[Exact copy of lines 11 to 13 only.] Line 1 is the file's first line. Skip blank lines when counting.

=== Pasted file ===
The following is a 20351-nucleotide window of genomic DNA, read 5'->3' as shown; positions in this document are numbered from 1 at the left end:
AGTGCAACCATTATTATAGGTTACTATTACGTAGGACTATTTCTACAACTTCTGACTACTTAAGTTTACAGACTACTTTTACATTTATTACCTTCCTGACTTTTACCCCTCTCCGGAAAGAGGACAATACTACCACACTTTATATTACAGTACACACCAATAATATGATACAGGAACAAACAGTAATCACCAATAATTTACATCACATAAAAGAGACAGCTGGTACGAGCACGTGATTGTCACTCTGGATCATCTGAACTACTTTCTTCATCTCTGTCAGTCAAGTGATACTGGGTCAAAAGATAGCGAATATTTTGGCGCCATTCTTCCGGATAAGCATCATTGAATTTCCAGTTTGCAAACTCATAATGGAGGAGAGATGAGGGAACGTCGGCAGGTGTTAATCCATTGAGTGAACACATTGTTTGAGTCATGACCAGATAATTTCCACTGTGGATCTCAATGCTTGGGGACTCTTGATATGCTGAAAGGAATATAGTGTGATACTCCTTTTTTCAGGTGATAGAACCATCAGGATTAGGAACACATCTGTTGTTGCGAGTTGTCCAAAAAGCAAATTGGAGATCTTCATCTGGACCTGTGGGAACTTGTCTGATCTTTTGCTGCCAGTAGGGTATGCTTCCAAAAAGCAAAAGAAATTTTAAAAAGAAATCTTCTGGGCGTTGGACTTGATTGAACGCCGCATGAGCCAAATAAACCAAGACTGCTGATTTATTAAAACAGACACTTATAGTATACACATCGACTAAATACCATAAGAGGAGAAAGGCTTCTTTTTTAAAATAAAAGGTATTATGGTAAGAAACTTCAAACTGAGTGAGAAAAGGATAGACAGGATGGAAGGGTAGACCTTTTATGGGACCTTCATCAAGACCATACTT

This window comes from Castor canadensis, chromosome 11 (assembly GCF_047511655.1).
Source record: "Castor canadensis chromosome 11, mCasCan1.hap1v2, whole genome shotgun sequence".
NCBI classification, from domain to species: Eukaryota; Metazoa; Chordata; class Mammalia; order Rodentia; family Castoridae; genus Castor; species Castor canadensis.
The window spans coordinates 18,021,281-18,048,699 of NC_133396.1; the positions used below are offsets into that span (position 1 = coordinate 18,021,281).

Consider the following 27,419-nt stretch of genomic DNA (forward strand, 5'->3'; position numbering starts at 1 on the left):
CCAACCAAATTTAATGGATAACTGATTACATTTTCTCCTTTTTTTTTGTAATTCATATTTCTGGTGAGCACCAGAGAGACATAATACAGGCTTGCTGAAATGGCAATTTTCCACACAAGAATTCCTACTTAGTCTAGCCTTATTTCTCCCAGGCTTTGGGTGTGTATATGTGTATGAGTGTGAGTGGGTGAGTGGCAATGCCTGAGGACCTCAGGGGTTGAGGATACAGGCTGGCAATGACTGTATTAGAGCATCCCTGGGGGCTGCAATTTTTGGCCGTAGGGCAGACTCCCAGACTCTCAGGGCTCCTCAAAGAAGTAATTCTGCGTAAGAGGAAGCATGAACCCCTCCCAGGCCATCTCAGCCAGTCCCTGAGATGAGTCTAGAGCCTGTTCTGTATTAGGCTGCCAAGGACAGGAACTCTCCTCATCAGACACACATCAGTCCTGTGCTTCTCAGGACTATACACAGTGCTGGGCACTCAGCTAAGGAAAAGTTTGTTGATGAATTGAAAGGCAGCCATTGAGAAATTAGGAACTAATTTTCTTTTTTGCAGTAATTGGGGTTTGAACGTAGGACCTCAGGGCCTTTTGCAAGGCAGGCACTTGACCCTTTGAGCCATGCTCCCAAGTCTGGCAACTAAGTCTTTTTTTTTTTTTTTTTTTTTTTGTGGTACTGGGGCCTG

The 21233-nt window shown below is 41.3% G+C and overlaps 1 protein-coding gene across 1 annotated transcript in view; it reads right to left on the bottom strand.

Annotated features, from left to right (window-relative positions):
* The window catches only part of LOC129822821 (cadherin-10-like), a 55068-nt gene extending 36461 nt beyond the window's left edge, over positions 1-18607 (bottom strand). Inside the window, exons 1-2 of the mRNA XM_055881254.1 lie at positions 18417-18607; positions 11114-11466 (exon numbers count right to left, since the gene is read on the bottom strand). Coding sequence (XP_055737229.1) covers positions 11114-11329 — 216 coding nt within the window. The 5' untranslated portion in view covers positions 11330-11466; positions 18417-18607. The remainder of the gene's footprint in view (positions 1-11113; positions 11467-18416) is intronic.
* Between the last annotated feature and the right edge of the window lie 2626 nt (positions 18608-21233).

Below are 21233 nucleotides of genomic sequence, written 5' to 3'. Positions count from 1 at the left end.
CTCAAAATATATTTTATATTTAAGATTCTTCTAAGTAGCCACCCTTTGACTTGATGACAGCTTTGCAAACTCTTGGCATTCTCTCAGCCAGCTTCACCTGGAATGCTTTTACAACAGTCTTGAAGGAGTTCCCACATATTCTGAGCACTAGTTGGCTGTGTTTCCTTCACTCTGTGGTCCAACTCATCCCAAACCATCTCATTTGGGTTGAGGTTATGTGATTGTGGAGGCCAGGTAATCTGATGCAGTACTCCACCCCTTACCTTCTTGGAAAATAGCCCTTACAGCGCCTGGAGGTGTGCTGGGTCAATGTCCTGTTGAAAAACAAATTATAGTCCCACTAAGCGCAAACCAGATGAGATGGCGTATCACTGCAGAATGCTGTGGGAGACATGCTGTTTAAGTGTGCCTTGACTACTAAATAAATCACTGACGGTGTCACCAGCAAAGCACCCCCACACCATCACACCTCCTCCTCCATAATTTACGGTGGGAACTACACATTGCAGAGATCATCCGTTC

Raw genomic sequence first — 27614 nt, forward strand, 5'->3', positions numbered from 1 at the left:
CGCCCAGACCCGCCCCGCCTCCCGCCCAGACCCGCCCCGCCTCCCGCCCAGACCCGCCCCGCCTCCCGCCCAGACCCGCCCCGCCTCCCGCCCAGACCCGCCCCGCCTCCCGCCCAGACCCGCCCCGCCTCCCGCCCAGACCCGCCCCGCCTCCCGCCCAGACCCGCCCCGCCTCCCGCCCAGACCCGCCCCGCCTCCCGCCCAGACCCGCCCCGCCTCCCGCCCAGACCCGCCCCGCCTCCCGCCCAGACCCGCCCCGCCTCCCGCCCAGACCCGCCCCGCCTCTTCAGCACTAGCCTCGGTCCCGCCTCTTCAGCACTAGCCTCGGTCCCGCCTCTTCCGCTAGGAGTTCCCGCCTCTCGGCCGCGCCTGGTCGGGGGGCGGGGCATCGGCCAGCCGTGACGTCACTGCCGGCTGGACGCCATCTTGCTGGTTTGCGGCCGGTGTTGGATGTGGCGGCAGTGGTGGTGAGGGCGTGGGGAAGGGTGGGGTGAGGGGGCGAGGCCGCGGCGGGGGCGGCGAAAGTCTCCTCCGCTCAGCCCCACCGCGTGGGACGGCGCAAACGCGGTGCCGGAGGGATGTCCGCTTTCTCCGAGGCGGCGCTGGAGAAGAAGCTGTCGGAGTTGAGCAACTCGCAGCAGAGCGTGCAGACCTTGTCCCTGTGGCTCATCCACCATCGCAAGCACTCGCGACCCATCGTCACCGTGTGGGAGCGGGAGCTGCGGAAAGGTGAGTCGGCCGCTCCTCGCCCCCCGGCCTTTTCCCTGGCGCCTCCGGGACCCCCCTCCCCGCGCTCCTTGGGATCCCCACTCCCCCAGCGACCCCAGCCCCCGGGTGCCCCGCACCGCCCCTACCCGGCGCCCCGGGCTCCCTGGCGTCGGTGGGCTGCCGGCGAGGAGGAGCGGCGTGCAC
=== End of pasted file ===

* The window catches only part of LOC129822821 (cadherin-10-like), a 55068-nt gene extending 36461 nt beyond the window's left edge, over positions 1-18607 (bottom strand). Inside the window, exons 1-2 of the mRNA XM_055881254.1 lie at positions 18417-18607; positions 11114-11466 (exon numbers count right to left, since the gene is read on the bottom strand). Coding sequence (XP_055737229.1) covers positions 11114-11329 — 216 coding nt within the window. The 5' untranslated portion in view covers positions 11330-11466; positions 18417-18607. The remainder of the gene's footprint in view (positions 1-11113; positions 11467-18416) is intronic.
* Between the last annotated feature and the right edge of the window lie 2626 nt (positions 18608-21233).

Below are 21233 nucleotides of genomic sequence, written 5' to 3'. Positions count from 1 at the left end.